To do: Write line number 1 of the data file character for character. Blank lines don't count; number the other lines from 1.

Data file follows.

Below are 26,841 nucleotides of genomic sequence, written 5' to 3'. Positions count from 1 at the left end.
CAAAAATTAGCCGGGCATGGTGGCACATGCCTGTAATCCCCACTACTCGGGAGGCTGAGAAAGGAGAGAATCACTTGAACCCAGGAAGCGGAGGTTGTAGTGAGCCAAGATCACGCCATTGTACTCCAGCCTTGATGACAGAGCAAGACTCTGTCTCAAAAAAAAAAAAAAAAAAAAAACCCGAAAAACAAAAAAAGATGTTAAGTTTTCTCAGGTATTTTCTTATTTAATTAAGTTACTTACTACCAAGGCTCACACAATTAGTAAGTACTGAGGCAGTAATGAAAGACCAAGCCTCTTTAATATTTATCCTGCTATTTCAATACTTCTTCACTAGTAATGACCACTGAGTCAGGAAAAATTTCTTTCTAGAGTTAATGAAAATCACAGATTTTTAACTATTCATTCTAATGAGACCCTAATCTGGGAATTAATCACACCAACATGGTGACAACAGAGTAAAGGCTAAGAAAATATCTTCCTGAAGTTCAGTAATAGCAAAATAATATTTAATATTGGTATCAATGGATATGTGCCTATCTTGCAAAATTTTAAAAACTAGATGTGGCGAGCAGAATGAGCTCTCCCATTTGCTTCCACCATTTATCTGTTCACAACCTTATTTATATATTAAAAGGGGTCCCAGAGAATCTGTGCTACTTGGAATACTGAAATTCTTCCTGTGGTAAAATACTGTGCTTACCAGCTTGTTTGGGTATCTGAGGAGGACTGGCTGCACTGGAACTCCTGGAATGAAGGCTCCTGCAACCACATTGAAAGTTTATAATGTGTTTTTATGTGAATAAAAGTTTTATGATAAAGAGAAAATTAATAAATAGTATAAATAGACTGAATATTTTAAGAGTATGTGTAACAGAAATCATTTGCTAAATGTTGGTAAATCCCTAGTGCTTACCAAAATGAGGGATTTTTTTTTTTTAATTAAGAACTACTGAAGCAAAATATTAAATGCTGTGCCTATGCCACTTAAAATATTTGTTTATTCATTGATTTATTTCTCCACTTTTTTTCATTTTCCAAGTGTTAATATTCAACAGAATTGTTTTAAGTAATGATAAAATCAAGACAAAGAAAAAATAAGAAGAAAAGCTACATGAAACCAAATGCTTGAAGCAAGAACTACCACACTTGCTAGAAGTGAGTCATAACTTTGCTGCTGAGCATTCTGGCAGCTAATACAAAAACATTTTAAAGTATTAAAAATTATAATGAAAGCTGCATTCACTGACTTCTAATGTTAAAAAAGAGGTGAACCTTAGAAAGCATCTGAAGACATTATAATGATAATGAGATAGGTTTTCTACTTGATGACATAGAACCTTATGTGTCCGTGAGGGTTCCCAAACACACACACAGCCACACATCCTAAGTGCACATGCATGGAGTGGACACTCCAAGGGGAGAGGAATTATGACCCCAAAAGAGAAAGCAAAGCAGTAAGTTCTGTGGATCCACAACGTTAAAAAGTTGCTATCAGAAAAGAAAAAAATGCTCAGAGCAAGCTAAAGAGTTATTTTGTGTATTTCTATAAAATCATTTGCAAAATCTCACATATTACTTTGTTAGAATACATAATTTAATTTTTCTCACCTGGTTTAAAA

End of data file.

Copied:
Below are 26,841 nucleotides of genomic sequence, written 5' to 3'. Positions count from 1 at the left end.